I am working with a commercial application running on XP using IIS 5.1. Periodically the application is returning an IIS error "There are too many people accessing the Web site at this time." This is caused by Microsoft artificially limiting the number of connections (10) under IIS 5.1 under Windows XP, but in this case, there is really only one user (albeit a few tabs open at a time). Microsoft suggests you can reduce the problem by turning off HTTP Keep-Alives for that particular web site:


If you use IIS 5.0 on Windows 2000 Professional or IIS 5.1 on Microsoft Windows XP Professional, disable HTTP keep-alives in the properties of the Web site. When you do this, a limit of 10 concurrent connections still exists, but IIS does not maintain connections for inactive users.

I may do that; however, I'm worried about performance degradation. However, I also notice that IE8 appears to handle this differently than IE7. By default, IE6 and IE7 use 2 persistent connections while IE8 uses 6. Perhaps in this case IE8 itself is generating multiple connections in an attempt to be faster, but those additional connections are overwhelming the artificially limited IIS 5.1 on XP? Assuming that is the case, is there an Internet Explorer option, registry setting, or policy I can set to force IE8 to behave like IE7 with respect to persistent connections? I would not set this for all users, but for the small number of users that used this application, it might solve their intermittent problem until the application can be rehosted on Windows Server 2008. Thanks.


Disabling keep-alive connections will certainly reduce the problem by stopping browsers holding connections open for a time after their last access.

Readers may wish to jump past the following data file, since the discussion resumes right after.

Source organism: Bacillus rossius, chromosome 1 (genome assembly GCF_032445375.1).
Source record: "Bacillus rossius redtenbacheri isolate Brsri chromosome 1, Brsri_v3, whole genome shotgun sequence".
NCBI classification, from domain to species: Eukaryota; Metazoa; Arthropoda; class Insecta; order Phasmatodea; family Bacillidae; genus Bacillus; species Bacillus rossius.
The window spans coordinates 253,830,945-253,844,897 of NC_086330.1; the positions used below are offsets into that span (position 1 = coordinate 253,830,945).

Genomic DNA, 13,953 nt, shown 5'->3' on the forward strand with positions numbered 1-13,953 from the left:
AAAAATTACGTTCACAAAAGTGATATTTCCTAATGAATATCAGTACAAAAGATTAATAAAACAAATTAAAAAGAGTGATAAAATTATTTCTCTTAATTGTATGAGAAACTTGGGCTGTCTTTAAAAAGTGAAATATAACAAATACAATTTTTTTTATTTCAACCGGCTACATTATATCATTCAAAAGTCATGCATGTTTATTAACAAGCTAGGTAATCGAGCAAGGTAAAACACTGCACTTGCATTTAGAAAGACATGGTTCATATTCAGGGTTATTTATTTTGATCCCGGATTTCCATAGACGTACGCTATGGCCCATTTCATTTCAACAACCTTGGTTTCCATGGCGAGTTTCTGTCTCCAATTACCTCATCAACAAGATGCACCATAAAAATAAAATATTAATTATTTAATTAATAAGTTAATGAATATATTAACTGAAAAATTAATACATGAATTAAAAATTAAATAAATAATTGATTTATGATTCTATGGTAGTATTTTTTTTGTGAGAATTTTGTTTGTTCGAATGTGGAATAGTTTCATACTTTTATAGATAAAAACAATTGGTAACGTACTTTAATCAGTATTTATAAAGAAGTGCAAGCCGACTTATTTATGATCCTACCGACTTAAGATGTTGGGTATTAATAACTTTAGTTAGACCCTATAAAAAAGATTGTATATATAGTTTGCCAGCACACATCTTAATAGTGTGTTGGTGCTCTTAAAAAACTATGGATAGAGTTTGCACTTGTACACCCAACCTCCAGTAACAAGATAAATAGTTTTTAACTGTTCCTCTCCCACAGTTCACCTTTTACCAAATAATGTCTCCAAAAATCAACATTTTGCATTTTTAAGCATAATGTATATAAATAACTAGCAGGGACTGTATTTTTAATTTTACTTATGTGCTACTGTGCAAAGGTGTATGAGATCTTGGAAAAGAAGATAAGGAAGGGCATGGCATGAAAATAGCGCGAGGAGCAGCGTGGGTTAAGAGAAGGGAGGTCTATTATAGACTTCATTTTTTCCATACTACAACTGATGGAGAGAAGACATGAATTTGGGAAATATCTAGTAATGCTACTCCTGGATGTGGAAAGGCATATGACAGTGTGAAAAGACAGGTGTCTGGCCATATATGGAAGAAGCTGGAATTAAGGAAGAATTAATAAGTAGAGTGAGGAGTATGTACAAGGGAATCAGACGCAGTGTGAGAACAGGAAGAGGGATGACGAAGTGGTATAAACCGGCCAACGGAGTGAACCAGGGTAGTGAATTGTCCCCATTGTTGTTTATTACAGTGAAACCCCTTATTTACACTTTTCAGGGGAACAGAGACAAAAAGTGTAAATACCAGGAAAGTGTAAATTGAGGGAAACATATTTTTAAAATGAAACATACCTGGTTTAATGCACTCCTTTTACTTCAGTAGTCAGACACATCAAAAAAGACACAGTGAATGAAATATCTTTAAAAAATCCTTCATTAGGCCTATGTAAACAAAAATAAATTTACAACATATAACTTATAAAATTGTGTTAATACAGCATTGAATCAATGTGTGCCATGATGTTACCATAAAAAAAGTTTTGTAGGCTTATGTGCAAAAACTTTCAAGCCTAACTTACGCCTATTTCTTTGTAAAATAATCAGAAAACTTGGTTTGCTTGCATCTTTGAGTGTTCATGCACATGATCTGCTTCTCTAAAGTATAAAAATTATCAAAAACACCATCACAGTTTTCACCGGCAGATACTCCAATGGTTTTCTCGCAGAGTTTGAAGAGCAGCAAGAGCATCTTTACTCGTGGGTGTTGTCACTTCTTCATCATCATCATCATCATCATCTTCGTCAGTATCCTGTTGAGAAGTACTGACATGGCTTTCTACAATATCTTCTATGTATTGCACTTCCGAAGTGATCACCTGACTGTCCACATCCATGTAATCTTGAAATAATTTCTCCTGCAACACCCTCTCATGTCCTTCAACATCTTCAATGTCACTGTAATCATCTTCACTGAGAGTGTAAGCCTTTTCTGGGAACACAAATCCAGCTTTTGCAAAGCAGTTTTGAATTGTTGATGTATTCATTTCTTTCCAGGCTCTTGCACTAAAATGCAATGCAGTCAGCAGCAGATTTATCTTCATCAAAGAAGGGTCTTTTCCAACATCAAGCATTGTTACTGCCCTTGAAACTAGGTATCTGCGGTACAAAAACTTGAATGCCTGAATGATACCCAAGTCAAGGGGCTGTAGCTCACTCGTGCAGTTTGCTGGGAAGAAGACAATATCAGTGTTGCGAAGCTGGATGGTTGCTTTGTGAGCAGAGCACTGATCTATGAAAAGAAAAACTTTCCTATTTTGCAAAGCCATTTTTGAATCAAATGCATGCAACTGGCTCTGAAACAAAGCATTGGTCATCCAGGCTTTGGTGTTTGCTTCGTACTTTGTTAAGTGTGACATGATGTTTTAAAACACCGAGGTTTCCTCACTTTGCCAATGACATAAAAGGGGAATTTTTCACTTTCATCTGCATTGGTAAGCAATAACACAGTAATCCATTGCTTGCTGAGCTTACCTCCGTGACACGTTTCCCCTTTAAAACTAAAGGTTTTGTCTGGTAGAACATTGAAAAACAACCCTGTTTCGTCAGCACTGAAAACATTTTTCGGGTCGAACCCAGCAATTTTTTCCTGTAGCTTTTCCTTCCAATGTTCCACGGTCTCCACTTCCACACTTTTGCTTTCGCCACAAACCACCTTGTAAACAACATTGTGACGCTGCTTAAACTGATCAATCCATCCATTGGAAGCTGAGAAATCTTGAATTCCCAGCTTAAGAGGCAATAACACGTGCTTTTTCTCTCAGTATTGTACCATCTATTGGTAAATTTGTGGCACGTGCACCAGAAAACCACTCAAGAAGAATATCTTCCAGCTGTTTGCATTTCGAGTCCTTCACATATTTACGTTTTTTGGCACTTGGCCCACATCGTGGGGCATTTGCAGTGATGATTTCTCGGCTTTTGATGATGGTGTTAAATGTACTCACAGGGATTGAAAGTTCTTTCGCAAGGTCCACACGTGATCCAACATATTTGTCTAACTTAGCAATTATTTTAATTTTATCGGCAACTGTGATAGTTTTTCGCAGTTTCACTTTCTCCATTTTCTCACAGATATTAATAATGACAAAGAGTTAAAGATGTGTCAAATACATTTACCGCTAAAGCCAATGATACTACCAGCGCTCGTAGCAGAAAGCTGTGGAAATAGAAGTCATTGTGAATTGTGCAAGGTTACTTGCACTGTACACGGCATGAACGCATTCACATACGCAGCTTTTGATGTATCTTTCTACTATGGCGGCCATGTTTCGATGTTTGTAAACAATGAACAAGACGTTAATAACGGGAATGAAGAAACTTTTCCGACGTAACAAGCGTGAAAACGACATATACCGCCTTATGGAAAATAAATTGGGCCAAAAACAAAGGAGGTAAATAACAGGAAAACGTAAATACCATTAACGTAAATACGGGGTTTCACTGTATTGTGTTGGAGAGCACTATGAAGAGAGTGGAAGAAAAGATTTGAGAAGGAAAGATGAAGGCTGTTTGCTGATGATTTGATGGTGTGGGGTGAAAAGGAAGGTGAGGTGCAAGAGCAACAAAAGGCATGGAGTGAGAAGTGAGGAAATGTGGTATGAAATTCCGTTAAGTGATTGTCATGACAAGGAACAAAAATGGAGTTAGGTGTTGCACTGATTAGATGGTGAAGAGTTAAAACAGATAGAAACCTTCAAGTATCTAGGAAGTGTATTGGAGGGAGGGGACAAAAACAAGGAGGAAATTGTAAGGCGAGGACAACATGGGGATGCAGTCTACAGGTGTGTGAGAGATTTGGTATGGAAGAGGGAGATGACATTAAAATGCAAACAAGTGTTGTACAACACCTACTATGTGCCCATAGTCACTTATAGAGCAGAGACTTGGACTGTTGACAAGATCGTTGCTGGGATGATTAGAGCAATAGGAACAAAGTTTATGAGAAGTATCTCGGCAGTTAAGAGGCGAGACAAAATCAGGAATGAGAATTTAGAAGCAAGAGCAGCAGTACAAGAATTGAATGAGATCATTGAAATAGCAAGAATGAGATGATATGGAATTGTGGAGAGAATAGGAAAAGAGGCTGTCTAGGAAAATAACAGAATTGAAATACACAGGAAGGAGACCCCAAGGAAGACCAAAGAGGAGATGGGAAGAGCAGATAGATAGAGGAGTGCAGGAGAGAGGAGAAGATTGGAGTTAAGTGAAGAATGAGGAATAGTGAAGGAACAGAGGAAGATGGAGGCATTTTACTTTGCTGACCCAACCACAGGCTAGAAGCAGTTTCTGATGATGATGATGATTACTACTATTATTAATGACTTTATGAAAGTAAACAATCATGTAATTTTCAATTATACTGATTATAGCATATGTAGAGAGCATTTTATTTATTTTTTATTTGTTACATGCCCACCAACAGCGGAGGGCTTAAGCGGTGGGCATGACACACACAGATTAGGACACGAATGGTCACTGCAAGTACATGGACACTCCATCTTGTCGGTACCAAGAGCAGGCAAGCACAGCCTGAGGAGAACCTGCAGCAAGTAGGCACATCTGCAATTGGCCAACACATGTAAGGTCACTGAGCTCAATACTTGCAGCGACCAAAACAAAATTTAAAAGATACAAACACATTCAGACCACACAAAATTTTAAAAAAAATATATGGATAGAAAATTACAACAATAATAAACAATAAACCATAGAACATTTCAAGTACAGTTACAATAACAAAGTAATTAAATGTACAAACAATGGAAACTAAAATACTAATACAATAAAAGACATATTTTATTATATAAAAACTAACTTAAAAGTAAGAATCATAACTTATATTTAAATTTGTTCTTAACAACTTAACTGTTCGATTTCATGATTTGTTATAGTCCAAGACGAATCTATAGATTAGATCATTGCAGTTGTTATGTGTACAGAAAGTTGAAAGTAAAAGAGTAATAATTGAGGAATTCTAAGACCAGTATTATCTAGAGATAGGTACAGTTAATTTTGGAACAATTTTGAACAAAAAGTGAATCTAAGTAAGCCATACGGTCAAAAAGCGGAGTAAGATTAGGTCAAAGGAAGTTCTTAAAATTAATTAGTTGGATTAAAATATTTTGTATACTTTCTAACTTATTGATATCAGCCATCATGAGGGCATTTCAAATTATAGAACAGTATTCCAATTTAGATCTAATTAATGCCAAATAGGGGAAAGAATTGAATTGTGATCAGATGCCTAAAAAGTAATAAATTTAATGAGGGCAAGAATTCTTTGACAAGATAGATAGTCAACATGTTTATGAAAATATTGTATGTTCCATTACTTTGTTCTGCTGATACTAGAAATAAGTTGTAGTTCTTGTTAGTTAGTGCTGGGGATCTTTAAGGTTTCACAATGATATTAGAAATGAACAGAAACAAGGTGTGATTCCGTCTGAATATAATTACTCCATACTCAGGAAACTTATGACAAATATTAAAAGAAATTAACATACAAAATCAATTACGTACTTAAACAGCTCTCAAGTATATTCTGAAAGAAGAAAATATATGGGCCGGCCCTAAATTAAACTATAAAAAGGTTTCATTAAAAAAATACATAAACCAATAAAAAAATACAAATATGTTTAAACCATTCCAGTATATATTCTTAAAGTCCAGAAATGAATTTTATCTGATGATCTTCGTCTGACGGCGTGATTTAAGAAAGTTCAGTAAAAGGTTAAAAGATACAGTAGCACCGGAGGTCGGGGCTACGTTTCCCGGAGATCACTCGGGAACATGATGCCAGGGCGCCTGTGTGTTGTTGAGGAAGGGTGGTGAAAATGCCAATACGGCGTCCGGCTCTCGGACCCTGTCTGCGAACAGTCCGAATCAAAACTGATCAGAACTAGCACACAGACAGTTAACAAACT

It certainly won't stop the problem though. If you get just two users using IE8 opening a page with many sub-objects (images, script files, css files) then you will hit the 10 connection limit. Depending on your application and number of users this may not be very likely, but the more concurrent user sessions you have the more likely it is so moving to a Windows variant that is intended for server use (and therefore doesn't artificially disable itself) is something yo should do as soon as is practical.

Disabling keep-alives will not have a significant affect on performance if your users are local or are using many connections. Keep-alive connections reduce the effect of network latency by reducing TCP handshakes, but if your clients are local each connection will not take a long time to initiate anyway. If your users are quite remote relative to the application and there is therefore a considerable round-trip latency between them and the application, then the difference will be more noticeable - the 100+ms cross-Atlantic round-trip time will have much more effect on performance with keep-alives off than would the <1ms round-trip time between hosts on the same network.

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